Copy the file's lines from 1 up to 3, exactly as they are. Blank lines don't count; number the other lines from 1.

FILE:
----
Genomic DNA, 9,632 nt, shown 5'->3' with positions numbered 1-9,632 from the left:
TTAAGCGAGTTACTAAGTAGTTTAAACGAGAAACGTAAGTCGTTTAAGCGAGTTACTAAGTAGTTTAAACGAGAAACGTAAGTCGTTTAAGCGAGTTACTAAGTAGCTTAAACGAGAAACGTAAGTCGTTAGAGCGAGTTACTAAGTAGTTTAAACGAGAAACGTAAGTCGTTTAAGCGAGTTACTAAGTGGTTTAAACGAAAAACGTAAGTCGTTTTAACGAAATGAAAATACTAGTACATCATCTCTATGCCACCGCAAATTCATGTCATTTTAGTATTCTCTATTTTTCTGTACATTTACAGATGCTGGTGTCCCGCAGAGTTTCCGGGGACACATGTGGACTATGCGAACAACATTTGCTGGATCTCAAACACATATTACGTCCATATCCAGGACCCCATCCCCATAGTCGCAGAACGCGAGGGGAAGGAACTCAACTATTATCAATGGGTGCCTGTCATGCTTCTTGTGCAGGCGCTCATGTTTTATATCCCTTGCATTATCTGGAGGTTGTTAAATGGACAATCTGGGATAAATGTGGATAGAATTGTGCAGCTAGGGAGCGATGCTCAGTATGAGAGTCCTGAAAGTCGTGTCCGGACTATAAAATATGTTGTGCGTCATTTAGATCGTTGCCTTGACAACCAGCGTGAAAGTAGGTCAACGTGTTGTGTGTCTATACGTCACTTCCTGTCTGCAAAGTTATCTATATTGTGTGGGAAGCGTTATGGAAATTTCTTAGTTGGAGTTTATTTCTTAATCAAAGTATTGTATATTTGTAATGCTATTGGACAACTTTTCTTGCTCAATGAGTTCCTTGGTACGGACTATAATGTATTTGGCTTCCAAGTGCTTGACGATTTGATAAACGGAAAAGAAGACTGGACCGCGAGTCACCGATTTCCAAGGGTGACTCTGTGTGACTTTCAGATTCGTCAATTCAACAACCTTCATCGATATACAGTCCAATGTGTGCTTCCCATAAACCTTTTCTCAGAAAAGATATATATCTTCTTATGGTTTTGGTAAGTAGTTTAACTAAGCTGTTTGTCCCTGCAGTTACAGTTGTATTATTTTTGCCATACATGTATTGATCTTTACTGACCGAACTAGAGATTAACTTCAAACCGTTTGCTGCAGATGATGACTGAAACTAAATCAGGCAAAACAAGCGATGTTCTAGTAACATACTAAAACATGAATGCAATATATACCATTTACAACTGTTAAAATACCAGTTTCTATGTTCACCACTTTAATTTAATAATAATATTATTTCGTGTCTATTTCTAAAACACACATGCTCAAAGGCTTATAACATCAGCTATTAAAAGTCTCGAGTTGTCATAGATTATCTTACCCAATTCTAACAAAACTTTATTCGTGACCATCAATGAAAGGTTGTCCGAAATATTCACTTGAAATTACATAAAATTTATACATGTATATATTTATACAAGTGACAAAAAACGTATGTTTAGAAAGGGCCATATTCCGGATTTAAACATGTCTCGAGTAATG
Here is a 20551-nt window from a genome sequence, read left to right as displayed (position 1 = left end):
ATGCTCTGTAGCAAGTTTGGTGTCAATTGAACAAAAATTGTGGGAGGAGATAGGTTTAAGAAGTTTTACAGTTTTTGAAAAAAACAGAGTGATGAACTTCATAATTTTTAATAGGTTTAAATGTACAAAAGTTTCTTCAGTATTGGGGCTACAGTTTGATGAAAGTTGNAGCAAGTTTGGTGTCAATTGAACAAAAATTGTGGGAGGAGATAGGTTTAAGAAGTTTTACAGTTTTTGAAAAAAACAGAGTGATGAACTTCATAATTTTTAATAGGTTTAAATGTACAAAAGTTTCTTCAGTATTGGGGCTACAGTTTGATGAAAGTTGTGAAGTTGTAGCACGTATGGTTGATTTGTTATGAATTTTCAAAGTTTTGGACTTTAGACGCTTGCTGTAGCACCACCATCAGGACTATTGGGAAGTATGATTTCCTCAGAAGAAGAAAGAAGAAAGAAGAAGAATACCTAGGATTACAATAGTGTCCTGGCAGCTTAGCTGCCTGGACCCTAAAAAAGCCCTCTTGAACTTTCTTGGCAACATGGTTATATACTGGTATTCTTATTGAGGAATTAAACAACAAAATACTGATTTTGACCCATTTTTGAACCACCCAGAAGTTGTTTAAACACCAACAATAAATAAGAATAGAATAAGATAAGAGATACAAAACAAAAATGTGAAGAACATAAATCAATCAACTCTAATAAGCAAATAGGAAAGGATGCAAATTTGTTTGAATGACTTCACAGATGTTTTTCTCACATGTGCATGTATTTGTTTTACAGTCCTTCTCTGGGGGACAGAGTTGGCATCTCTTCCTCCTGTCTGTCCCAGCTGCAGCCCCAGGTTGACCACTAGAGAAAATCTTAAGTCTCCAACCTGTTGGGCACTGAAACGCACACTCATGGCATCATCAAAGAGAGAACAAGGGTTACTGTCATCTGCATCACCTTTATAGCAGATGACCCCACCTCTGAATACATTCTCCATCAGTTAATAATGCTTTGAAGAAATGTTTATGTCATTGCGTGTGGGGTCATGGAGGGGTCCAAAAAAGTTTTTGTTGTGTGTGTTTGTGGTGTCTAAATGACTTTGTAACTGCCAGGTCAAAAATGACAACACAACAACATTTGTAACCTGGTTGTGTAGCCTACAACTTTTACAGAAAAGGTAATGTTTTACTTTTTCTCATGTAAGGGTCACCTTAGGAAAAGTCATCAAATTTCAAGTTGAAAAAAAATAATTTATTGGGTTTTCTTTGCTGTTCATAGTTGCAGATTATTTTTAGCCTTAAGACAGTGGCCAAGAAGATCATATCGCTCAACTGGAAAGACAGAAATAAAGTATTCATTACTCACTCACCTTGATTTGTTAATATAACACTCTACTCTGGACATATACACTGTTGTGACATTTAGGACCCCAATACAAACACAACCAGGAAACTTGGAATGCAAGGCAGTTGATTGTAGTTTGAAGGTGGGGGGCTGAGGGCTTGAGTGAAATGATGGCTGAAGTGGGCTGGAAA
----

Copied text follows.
Genomic DNA, 9,632 nt, shown 5'->3' with positions numbered 1-9,632 from the left:
TTAAGCGAGTTACTAAGTAGTTTAAACGAGAAACGTAAGTCGTTTAAGCGAGTTACTAAGTAGTTTAAACGAGAAACGTAAGTCGTTTAAGCGAGTTACTAAGTAGCTTAAACGAGAAACGTAAGTCGTTAGAGCGAGTTACTAAGTAGTTTAAACGAGAAACGTAAGTCGTTTAAGCGAGTTACTAAGTGGTTTAAACGAAAAACGTAAGTCGTTTTAACGAAATGAAAATACTAGTACATCATCTCTATGCCACCGCAAATTCATGTCATTTTAGTATTCTCTATTTTTCTGTACATTTACAGATGCTGGTGTCCCGCAGAGTTTCCGGGGACACATGTGGACTATGCGAACAACATTTGCTGGATCTCAAACACATATTACGTCCATATCCAGGACCCCATCCCCATAGTCGCAGAACGCGAGGGGAAGGAACTCAACTATTATCAATGGGTGCCTGTCATGCTTCTTGTGCAGGCGCTCATGTTTTATATCCCTTGCATTATCTGGAGGTTGTTAAATGGACAATCTGGGATAAATGTGGATAGAATTGTGCAGCTAGGGAGCGATGCTCAGTATGAGAGTCCTGAAAGTCGTGTCCGGACTATAAAATATGTTGTGCGTCATTTAGATCGTTGCCTTGACAACCAGCGTGAAAGTAGGTCAACGTGTTGTGTGTCTATACGTCACTTCCTGTCTGCAAAGTTATCTATATTGTGTGGGAAGCGTTATGGAAATTTCTTAGTTGGAGTTTATTTCTTAATCAAAGTATTGTATATTTGTAATGCTATTGGACAACTTTTCTTGCTCAATGAGTTCCTTGGTACGGACTATAATGTATTTGGCTTCCAAGTGCTTGACGATTTGATAAACGGAAAAGAAGACTGGACCGCGAGTCACCGATTTCCAAGGGTGACTCTGTGTGACTTTCAGATTCGTCAATTCAACAACCTTCATCGATATACAGTCCAATGTGTGCTTCCCATAAACCTTTTCTCAGAAAAGATATATATCTTCTTATGGTTTTGGTAAGTAGTTTAACTAAGCTGTTTGTCCCTGCAGTTACAGTTGTATTATTTTTGCCATACATGTATTGATCTTTACTGACCGAACTAGAGATTAACTTCAAACCGTTTGCTGCAGATGATGACTGAAACTAAATCAGGCAAAACAAGCGATGTTCTAGTAACATACTAAAACATGAATGCAATATATACCATTTACAACTGTTAAAATACCAGTTTCTATGTTCACCACTTTAATTTAATAATAATATTATTTCGTGTCTATTTCTAAAACACACATGCTCAAAGGCTTATAACATCAGCTATTAAAAGTCTCGAGTTGTCATAGATTATCTTACCCAATTCTAACAAAACTTTATTCGTGACCATCAATGAAAGGTTGTCCGAAATATTCACTTGAAATTACATAAAATTTATACATGTATATATTTATACAAGTGACAAAAAACGTATGTTTAGAAAGGGCCATATTCCGGATTTAAACATGTCTCGAGTAATG
Here is a 20551-nt window from a genome sequence, read left to right as displayed (position 1 = left end):